Globular cluster

Globular star cluster NGC 6397 lies 7,500 light-years away in the constellation Ara. It may have spawned new stars when it passed through the Milky Way 5 million years ago.

Photograph by Hermann von Eiff.

Two astronomers have made a surprising and unsuspected cosmic connection by suggesting that a naked-eye open star cluster in Scorpius was spawned by the action of a binocular globular cluster in the neighboring constellation Ara. Richard F. Rees Jr. (Westfield State College) and Kyle M. Cudworth (Yerkes Observatory) propose that when the 6th-magnitude globular NGC 6397 passed through the plane of the Milky Way some 5 million years ago, it triggered the formation of the open cluster NGC 6231, which marks the core of the large Scorpius OB1 Association. Rees and Cudworth presented their proposal at the 203rd meeting of the American Astronomical Society on Wednesday.

Astronomers have a fix on both the proper motion (movement on the sky) and radial velocity (motion along our line of sight) of NGC 6397, thus providing a complete, 3-D picture of the globular's path through space. It is currently about 7,500 light-years from us and 1,500 light-years south of the Milky Way's plane. Its trajectory must have plunged it through the Milky Way's disk about 5 million years ago. Rees and Cudworth determined the current position of the crossing point, which has since been carried along by galactic rotation. At the calculated spot, much to their surprise, they found the 5-million-year-old open cluster NGC 6231, which consists of some 120 stars of 6th to 8th magnitude.

Back in 1996, John Wallin (George Mason University) first suggested that the gravity of passing globular clusters could trigger the collapse of marginally stable gas clouds — and subsequent star formation — when they dive through the disk of the galaxy. Although there is still some uncertainty about the distance of NGC 6231, Rees and Cudworth may have identified the first case of this remarkable process. "We'll certainly study other globulars that recently crossed the galactic disk, to see if they also left their marks," says Rees.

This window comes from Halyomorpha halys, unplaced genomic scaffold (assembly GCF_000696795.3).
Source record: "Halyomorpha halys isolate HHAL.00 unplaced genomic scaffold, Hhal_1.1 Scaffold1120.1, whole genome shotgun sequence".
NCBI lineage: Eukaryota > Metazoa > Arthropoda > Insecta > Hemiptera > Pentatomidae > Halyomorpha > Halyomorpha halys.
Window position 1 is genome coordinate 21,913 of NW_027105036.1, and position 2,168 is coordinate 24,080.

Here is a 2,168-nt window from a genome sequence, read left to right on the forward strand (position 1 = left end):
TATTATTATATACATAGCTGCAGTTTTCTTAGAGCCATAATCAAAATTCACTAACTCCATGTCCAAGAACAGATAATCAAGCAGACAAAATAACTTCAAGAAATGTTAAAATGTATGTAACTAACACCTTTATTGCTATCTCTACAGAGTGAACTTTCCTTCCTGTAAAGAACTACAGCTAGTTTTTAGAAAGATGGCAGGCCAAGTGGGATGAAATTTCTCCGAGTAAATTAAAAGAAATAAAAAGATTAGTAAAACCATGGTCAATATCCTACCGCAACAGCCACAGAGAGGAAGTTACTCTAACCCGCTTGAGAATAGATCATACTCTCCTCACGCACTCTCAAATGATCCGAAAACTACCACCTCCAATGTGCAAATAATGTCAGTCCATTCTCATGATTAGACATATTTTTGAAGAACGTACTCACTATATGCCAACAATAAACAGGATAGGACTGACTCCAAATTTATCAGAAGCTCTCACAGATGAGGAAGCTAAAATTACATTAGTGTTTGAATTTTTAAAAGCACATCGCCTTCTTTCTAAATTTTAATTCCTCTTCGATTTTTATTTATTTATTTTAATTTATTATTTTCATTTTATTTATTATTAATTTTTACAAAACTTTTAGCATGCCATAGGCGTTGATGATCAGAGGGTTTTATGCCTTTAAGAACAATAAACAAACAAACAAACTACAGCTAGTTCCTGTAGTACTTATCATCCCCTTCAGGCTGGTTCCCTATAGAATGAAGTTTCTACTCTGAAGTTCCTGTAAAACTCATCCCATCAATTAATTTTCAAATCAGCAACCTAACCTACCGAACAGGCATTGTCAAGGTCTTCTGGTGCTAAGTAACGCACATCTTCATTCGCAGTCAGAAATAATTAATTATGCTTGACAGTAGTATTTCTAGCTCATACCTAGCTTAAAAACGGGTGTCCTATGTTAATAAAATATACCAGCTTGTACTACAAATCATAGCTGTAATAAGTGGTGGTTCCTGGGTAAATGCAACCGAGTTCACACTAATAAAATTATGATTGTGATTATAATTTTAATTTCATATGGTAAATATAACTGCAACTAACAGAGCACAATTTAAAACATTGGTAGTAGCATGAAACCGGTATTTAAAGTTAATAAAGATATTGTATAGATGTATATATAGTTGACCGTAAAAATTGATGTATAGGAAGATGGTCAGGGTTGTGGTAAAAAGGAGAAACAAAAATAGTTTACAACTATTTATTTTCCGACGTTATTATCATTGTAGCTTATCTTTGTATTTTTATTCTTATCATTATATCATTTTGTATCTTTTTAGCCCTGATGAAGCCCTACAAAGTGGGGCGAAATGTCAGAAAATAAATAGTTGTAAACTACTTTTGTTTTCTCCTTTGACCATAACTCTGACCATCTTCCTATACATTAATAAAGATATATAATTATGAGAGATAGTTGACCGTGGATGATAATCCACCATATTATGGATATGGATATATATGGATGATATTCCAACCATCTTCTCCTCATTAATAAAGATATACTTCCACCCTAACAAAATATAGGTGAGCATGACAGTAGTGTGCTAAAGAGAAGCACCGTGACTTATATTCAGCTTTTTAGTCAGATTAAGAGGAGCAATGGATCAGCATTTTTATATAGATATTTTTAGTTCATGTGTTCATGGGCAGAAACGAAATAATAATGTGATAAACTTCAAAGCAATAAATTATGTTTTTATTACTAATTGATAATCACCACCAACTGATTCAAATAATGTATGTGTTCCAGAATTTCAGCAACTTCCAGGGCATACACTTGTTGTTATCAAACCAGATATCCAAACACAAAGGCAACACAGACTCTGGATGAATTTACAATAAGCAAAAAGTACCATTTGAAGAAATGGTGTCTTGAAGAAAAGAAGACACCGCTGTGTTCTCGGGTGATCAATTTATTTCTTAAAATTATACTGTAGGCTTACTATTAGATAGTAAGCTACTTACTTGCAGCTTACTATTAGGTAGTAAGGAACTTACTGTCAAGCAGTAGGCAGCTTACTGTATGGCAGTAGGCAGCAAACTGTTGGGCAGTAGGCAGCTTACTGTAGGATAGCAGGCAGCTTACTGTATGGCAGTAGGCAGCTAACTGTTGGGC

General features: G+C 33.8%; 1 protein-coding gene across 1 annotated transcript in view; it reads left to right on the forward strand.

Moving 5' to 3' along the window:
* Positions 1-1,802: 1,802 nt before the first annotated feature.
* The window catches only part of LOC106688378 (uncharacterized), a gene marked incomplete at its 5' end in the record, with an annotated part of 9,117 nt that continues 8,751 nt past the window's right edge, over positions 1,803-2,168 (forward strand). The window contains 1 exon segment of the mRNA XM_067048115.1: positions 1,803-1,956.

Other astronomers say the idea is not as crazy as it sounds. "It could be true," says Peter J. Teuben (University of Maryland). "When a massive globular cluster zips through the plane of the galaxy at high speed, it has to have some effect." However, he warns that this is certainly not the predominant way of forming open clusters. Rees agrees: "At most, this process constitutes a small contribution to the origin of open clusters in our Milky Way." To find out whether or not NGC 6397 really begat NGC 6231, Rees hopes that future astrometry space projects like NASA's Space Interferometry Mission and Europe's GAIA will provide better data on the distances and the proper motions of each cluster.


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